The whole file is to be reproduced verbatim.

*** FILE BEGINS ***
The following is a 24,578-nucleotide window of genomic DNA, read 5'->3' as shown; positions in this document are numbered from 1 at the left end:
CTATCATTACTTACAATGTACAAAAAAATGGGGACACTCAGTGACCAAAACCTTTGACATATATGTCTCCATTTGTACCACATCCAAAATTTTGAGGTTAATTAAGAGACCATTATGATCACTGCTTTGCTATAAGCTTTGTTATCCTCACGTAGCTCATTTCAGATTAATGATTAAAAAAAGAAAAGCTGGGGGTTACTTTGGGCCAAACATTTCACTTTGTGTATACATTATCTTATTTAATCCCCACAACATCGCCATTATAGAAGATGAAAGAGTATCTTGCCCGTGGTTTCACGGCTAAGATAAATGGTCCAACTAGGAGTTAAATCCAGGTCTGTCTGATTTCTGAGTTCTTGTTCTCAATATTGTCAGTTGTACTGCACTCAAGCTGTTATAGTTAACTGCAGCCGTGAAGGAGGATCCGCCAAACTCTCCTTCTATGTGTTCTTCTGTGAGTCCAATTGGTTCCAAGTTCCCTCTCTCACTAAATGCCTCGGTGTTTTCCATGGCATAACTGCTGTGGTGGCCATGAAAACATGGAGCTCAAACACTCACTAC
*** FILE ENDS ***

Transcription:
The following is a 24,578-nucleotide window of genomic DNA, read 5'->3' as shown; positions in this document are numbered from 1 at the left end:
CTATCATTACTTACAATGTACAAAAAAATGGGGACACTCAGTGACCAAAACCTTTGACATATATGTCTCCATTTGTACCACATCCAAAATTTTGAGGTTAATTAAGAGACCATTATGATCACTGCTTTGCTATAAGCTTTGTTATCCTCACGTAGCTCATTTCAGATTAATGATTAAAAAAAGAAAAGCTGGGGGTTACTTTGGGCCAAACATTTCACTTTGTGTATACATTATCTTATTTAATCCCCACAACATCGCCATTATAGAAGATGAAAGAGTATCTTGCCCGTGGTTTCACGGCTAAGATAAATGGTCCAACTAGGAGTTAAATCCAGGTCTGTCTGATTTCTGAGTTCTTGTTCTCAATATTGTCAGTTGTACTGCACTCAAGCTGTTATAGTTAACTGCAGCCGTGAAGGAGGATCCGCCAAACTCTCCTTCTATGTGTTCTTCTGTGAGTCCAATTGGTTCCAAGTTCCCTCTCTCACTAAATGCCTCGGTGTTTTCCATGGCATAACTGCTGTGGTGGCCATGAAAACATGGAGCTCAAACACTCACTAC